On top of that, both the NFIA and OCC regulations require that properties be covered “for the term of the loan.” Because of this “continuous coverage” requirement, carriers include “automatic issuance” provisions in their program agreements, meaning that coverage automatically comes into force whenever required for a property in the loan portfolio. When borrowers are later billed for this coverage, they perceive it as a retroactive purchase of insurance for a period in which they purportedly know no flooding has occurred. In litigation, plaintiffs pejoratively characterize this billing as “backdating” of their insurance.
Then there’s the issue of how much insurance the property needs. On the one hand, the NFIA requires that the amount of insurance be “at least” equal to the lesser of (i) the amount of the outstanding loan or (ii) the maximum limit of coverage that is available for the property under the NFIA. On the other hand, six federal agencies, including FEMA, have issued guidance to mortgage servicers, stating that they should insure each property at the full replacement value of a home or other improvements.
Since the language of a uniform mortgage instrument usually states that insurance must be maintained in the amounts that the lender “requires,” most mortgage servicers elect to follow the federal guidance and insure the full replacement value, even if the outstanding loan balance is smaller. Among other things, some courts have found that replacement value coverage protects the bank from losing a performing loan at a time when interest rates have declined, and from incurring origination costs connected with premature repayment. Lenders justify this election, because both FEMA and FDIC characterize it as “a sound flood insurance risk management approach.” The federal agencies consider flood insurance at full replacement value to be in the best interests of both the property owner and the lender. But the additional insurance also increases the amount of the commission—or alleged “kickback”—earned by the bank’s affiliated agency.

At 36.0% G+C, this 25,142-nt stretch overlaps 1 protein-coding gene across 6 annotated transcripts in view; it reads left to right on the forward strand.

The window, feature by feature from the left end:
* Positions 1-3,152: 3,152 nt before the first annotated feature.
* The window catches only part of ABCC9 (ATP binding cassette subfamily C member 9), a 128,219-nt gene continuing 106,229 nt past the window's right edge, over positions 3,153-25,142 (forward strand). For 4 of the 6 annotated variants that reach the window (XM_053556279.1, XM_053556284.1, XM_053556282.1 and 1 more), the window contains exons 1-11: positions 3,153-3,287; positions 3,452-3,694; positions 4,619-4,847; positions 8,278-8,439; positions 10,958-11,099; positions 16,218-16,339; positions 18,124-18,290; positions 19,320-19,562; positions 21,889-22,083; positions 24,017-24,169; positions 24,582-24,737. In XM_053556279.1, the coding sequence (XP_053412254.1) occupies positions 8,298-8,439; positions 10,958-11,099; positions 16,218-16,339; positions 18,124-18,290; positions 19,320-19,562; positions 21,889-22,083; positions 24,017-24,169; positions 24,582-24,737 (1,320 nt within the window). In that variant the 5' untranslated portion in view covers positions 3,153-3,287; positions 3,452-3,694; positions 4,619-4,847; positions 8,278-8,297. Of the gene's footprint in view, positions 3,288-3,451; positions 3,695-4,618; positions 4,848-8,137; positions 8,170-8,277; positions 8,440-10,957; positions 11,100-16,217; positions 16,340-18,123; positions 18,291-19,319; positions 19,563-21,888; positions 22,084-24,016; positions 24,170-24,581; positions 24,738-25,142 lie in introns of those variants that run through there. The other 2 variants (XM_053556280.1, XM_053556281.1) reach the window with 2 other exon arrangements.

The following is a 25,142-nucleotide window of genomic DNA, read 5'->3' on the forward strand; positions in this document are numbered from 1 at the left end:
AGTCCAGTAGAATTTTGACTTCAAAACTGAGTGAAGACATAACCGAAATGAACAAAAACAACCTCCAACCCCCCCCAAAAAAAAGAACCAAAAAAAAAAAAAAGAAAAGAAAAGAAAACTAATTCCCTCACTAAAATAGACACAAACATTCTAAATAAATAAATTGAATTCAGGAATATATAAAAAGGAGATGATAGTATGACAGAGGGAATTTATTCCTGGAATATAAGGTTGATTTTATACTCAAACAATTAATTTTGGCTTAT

While borrowers always have the option to purchase their own insurance, the plaintiffs’ class-action bar calls lender-placed flood insurance “force-placed insurance,” and the practice has been challenged in lawsuits around the country against banks or (in some cases) both banks and insurers. Most of these cases are still at a preliminary stage. In the last few months, they have produced several decisions on motions to dismiss that address an interesting array of legal issues. (Full disclosure: Jorden Burt represents insurers in several of the cases discussed below.)
The Filed Rate Doctrine